Lessons from New Zealand on the ‘duty to consult’ First Nations

Prince Harry and his wife, Meghan, receive a “hongi,” a traditional Māori welcome, from Māori elders on the lawns of Government House in Wellington, New Zealand in October 2018. In New Zealand, Māori elect members to parliament from designated Māori constituencies – and the right to participate offers more than the ‘duty to consult’ in Canada. (AP Photo/Kirsty Wigglesworth)

Lessons from New Zealand on the ‘duty to consult’ First Nations

The recent Supreme Court of Canada’s Mikisew Cree decision shows the complexities and limits of the Crown’s “duty to consult” over decisions affecting First Nations’ rights.

The fundamental democratic problem with the duty to consult is clear from an earlier Supreme Court ruling that called consultation an attempt to reconcile “the pre-existence of aboriginal societies with the sovereignty of the Crown.” The presumption here was that First Nations’ rights, including the right to participate in public decision-making, are burdens on Crown sovereignty.

Consultation also fails to reflect the substantive nation-to-nation relationship of Prime Minister Justin Trudeau’s policy rhetoric.

The duty to consult is limited. As Prof. Dwight Newman wrote recently in The Conversation Canada, the “court will not extend rules on the duty to consult to the development of legislation itself.”


Read more: What the Supreme Court ruling means for Indigenous consultation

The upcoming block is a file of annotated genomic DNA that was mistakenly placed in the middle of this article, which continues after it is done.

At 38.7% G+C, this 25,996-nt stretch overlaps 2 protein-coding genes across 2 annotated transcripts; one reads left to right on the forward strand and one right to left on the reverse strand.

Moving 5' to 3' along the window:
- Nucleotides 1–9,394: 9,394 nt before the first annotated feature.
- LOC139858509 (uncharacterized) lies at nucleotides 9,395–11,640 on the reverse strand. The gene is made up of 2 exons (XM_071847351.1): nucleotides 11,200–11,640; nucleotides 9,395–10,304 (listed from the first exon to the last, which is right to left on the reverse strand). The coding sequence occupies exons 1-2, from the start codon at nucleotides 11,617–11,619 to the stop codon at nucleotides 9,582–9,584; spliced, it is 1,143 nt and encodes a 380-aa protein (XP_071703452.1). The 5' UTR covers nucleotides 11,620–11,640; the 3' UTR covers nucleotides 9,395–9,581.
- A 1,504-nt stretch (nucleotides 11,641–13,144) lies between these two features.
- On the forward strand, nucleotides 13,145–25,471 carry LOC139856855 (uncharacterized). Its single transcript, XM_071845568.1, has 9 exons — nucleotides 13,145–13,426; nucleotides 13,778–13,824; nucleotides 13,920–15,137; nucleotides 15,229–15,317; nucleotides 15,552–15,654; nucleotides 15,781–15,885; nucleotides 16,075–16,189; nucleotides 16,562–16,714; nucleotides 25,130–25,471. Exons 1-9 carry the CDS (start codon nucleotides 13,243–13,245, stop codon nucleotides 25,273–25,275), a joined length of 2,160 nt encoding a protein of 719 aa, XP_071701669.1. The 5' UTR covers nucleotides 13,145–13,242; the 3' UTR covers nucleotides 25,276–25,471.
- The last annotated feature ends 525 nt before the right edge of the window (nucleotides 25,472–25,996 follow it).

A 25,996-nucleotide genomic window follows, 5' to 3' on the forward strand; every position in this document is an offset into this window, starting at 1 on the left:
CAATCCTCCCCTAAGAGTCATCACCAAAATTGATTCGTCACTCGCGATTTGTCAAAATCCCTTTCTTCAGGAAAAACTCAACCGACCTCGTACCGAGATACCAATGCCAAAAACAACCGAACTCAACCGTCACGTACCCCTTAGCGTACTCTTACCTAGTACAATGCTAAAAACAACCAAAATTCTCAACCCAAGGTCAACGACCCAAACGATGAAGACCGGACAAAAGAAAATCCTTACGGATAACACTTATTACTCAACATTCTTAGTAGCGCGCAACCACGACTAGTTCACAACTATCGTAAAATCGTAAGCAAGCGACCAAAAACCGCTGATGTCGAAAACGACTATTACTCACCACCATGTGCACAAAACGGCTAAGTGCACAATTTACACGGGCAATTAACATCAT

This leaves a big void in Indigenous peoples’ opportunities to influence public policy-making.

Other countries don’t necessarily do things better, but there’s a strong case to be made for guaranteed participation of First Nations, not just consultation.

The meaning of Indigenous nationhood as it relates to Crown sovereignty preoccupies many post-settler societies.

In Australia, the state denies distinctive Indigenous nationhood. However, it has admitted that systematic Indigenous exclusion from policy-making has resulted in policy failure. It has accepted that consultation needs to be done better.

In New Zealand, however, the idea of a bicultural partnership between Māori and the Crown is well-established in legal and political discourse. Each must act towards the other in good faith.

Shareholders in public sovereignty

In all three countries, the assumption is that the Crown and Indigenous peoples form distinct political communities. The Crown is always the senior partner, because it’s the sovereign. However, if one takes the view that politically, at least, Crown sovereignty is the collective authority of a country’s citizens, including Indigenous people, then Indigenous political status changes.

They become shareholders in public sovereignty. They become participants, not partners. They become agents of their own aspirations, not objects of the duty to consult.

The idea that Indigenous peoples are simultaneously citizens of the post-settler state and citizens of their own nations suggests rethinking the “honour of the Crown” so that it is not simply the duty to consult with an adversary.

What should it be, then?

It should be the duty to supplement the rights and capacities that go with membership of an Indigenous nation with the ability to participate and influence public policy-making as an Indigenous person.